Chinese Culture, American Culture, and Parenting Aspirations Among Chinese International Students of Diverse Sexual Identities

Author: ORCID icon
Li, Yanbin, Psychology - Graduate School of Arts and Sciences, University of Virginia
Patterson, Charlotte, Psychology, University of Virginia
Hurd, Noelle, Psychology, University of Virginia

Large numbers of Chinese youth of diverse sexual identities live and study across cultural boundaries between China and the United States. This study investigated parenting aspirations among Chinese international students of diverse sexual identities, attending school in the United States. We also studied associations of perceived impact of Chinese and American culture on parenting aspirations. In total, 265 Chinese international students (Mage = 23 years) participated an online survey; 210 self-identified as heterosexual (58 male and 152 female) and 55 as lesbian/gay/bisexual/pansexual (16 male and 39 female). Consistent with results of earlier research, results showed that sexual minority students were less likely than heterosexual students to desire or intend to become parents. Results also showed that, both for heterosexual and for sexual minority students, the perceived impact of Confucianism was positively associated with parenting aspirations, but that of American culture was negatively associated with them. Moreover, sexual identity moderated the association between the perceived impact of Buddhism on parenting aspirations. For heterosexual students, the association between the perceived impact of Buddhism and parenting aspirations was positive, but for sexual minority students, the associations were negative. Our findings highlighted the essential role of Confucianism in aspirations for the future among all Chinese youth. The impact of Buddhism was, however, moderated by students’ sexual identities; for sexual minority students, it was associated with childfree visions of the future, but for heterosexual students, it predicted desire for parenthood. Overall, the results extend those of earlier research on the role of sexual identities in shaping young adults’ aspirations for future parenthood, and they add new information about cultural influences in this regard.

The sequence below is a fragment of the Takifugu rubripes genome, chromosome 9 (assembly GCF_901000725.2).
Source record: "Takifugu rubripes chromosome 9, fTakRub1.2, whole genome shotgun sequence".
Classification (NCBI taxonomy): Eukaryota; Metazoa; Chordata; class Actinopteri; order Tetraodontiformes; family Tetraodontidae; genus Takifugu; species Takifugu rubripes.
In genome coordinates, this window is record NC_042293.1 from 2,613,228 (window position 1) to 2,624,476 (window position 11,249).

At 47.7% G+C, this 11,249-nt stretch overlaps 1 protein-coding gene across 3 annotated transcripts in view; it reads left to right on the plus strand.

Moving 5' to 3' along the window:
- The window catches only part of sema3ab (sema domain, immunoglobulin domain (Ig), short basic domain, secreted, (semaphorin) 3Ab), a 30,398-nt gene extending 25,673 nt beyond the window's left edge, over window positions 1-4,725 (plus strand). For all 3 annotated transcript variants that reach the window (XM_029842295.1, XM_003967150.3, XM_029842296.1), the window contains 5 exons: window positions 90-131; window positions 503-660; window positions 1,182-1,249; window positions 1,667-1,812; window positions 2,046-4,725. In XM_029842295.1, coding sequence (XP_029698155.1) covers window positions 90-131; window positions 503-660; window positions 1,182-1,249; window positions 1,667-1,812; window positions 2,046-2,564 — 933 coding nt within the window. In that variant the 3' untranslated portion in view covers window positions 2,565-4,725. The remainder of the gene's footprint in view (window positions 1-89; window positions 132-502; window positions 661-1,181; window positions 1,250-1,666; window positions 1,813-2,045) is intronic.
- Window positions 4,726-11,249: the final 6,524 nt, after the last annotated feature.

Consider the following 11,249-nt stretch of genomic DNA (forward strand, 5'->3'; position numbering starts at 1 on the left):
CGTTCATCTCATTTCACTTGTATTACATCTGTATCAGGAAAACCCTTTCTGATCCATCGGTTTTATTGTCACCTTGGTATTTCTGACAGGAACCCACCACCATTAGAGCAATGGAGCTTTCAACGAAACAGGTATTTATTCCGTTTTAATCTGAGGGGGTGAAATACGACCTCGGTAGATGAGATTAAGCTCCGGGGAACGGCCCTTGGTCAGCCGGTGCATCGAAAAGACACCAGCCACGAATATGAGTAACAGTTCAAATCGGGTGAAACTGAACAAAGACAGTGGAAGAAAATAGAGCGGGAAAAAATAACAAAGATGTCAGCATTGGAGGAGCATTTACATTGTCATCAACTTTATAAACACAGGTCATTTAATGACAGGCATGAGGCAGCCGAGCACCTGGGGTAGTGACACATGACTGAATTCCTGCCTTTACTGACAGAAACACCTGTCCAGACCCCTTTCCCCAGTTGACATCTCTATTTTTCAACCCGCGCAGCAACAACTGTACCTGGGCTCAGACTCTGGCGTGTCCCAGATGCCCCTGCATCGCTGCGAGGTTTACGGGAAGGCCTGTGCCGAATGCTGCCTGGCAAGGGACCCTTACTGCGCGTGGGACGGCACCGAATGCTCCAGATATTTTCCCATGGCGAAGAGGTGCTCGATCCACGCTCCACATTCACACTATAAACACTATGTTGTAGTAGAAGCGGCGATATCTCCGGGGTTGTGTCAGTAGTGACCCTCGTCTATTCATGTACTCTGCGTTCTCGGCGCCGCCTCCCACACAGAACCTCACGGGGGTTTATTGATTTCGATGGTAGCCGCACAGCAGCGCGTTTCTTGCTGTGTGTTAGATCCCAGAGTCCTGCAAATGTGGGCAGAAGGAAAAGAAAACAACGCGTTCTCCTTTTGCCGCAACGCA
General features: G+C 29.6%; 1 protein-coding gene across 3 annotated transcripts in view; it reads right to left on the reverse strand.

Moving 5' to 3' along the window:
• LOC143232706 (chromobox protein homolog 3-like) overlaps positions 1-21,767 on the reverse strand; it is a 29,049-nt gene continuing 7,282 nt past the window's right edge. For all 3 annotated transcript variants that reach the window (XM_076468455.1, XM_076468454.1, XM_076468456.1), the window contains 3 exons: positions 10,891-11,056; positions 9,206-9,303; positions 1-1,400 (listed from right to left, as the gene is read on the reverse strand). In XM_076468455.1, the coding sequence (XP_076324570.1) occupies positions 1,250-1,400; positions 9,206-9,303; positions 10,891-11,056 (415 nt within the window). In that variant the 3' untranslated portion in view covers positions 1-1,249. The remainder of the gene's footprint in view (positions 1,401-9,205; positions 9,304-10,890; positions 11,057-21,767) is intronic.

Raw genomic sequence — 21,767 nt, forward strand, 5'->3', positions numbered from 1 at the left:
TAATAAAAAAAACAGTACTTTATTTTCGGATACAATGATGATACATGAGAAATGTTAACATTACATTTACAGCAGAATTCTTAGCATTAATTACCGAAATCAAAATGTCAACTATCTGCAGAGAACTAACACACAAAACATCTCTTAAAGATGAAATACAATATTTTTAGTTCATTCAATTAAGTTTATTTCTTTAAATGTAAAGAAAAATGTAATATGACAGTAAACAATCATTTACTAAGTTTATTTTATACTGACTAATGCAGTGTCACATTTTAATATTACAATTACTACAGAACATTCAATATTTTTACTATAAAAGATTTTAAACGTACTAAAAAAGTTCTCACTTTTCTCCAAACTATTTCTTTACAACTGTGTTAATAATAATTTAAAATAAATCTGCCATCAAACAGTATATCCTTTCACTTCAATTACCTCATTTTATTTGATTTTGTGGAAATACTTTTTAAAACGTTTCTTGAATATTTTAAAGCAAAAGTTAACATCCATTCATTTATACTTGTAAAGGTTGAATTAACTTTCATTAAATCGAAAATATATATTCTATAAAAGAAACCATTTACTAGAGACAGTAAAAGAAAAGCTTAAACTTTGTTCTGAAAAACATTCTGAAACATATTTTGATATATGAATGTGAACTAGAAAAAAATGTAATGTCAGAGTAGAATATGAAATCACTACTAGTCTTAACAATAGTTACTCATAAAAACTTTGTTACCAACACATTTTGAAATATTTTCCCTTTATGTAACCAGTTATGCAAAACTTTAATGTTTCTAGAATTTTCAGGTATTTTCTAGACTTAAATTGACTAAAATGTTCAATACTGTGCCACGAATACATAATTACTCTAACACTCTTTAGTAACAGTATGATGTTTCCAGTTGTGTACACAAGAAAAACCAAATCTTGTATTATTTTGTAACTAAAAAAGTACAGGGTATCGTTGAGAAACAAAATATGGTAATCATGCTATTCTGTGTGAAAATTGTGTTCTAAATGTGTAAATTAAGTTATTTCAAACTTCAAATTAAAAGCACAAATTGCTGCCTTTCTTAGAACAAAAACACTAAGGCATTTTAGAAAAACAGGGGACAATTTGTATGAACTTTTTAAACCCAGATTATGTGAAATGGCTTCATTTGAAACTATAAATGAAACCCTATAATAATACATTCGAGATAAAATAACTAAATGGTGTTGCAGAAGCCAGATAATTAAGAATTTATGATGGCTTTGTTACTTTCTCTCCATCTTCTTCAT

MA (Master of Arts)
Diverse Sexual Identities, Parenting Desire, Parenting Intention, Chinese Culture, American Culture, International Students
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